Sarah and the Name Game: How Teachers Learn from Social Emotional Learning Too
She sits on the big comfy chair, hands in her lap. Watching me. She doesn’t speak. Sometimes she looks at her hands for several minutes at a time. She doesn’t really move. There’s no visible emotion. What is she thinking? Does she know who I am, what I’m talking about, why her teacher brought her here?
Her teacher said, “She’s sweet. She has no idea what’s going on.”
That’s how I get them. I’m the Media Specialist at a Title 1 Dual Language K‑8 school. I get 30 minutes a week with 20 to 25 students at a time, always with multiple non-English speakers.
She came from Afghanistan in December. She’s 9, so she was enrolled in the 4th grade. No one in our school speaks her language. No one in her family speaks or reads English, Spanish, or Creole (all languages spoken and written in our school). She doesn’t speak Arabic, Mam, Kanjabal or any of the other languages spoken by our students. Our school district has no speakers of her language (one I’ve never heard of before) who were able to help enroll her. That’s all. We don’t know if she went to school in Afghanistan. We don’t know anything about her.
And so she sits on the big, comfy chair each week. My heart breaks trying to find the story or the book or something that will get any kind of reaction from her – a smile, a frown, a word, anything. Her teacher says she follows the other students and does whatever she can figure out to follow. She’s a “good girl.” Or is she? I mean, how would we know? She hasn’t misbehaved, but we really don’t know what’s going on in her mind or heart. The only thing I know for sure is that she doesn’t do anything to bring attention to herself.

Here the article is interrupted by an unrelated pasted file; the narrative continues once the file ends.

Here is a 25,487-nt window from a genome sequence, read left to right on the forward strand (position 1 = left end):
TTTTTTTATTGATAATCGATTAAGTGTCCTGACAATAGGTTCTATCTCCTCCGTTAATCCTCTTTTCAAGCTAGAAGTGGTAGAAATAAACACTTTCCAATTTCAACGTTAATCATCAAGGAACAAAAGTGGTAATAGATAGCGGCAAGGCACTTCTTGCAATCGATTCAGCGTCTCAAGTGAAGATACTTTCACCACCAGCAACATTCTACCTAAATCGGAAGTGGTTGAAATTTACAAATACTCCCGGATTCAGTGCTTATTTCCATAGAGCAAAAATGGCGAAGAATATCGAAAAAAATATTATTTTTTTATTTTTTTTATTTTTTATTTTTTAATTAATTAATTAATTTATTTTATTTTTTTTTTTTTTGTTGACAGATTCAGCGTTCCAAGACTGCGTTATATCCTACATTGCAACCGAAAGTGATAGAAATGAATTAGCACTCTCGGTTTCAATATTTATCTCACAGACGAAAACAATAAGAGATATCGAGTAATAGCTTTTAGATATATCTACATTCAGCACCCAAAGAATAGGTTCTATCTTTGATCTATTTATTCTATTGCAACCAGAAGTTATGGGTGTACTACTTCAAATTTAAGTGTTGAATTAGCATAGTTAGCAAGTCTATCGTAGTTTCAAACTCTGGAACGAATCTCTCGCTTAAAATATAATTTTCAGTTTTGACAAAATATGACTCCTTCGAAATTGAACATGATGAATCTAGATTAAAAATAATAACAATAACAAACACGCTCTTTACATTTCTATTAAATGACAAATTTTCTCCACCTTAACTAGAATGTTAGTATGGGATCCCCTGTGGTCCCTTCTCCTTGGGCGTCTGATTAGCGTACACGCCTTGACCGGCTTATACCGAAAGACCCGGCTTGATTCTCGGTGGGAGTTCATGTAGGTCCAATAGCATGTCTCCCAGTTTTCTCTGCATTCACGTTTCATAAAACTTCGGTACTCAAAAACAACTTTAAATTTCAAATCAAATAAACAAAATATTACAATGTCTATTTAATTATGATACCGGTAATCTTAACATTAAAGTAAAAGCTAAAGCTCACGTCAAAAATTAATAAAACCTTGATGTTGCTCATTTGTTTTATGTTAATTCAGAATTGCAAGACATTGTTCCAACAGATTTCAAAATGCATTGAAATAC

I know this because I forgot about her. Not really, but really.
At the 25-minute mark in my thirty-five 30-minute classes each week, I pull the class into a circle to play. Everyone knows this.
In fact, some kids walk into the Media Center asking, “Ms. Poskanzer, can we play a game today?” To which I always reply, “We always play a game. First you return the books, we have a couple of minutes to chat, then I read to you. After that, you choose your new books, then we play. That’s what we do here, right?” And they all agree. That’s what we do in the Media Center.
Except for Sarah. Sarah doesn’t play. Sarah sits on the big, comfy chair with her hands in her lap waiting for her teacher to return to take her back to class. When I start the games, I forget to invite her to the circle. There’s so much pandemonium in the class I forget. When I look up and notice and see her there I motion for her to join us. She doesn’t. There’s another girl in that class who doesn’t like to play, she prefers to read her book. I let them sit. I’m not proud of how I am for Sarah. I don’t know what to do. I hate that.
I showed Sarah how to check out books. Each week she’d go to the section of the library to search for an I Can Read book. Then she’d return to the big, comfy chair, place the book on her lap, and wait for her teacher to return to pick them up.
I told myself that Sarah didn’t want to play — she’d join if she wanted to. But really, I didn’t know what she wanted. Being at a loss with her each week started to make me feel a certain way.
I was feeling bad about myself as a teacher. I noticed I was sort of ignoring her to avoid the fact that I just didn’t know what to do to get her to engage. Admittedly, 30 minutes a week with a class full of other needy students made it easier to focus on their important things and ignore Sarah. So I did. I really didn’t think about her. I didn’t plan for her. I didn’t know what to do, so I did nothing to change my practice.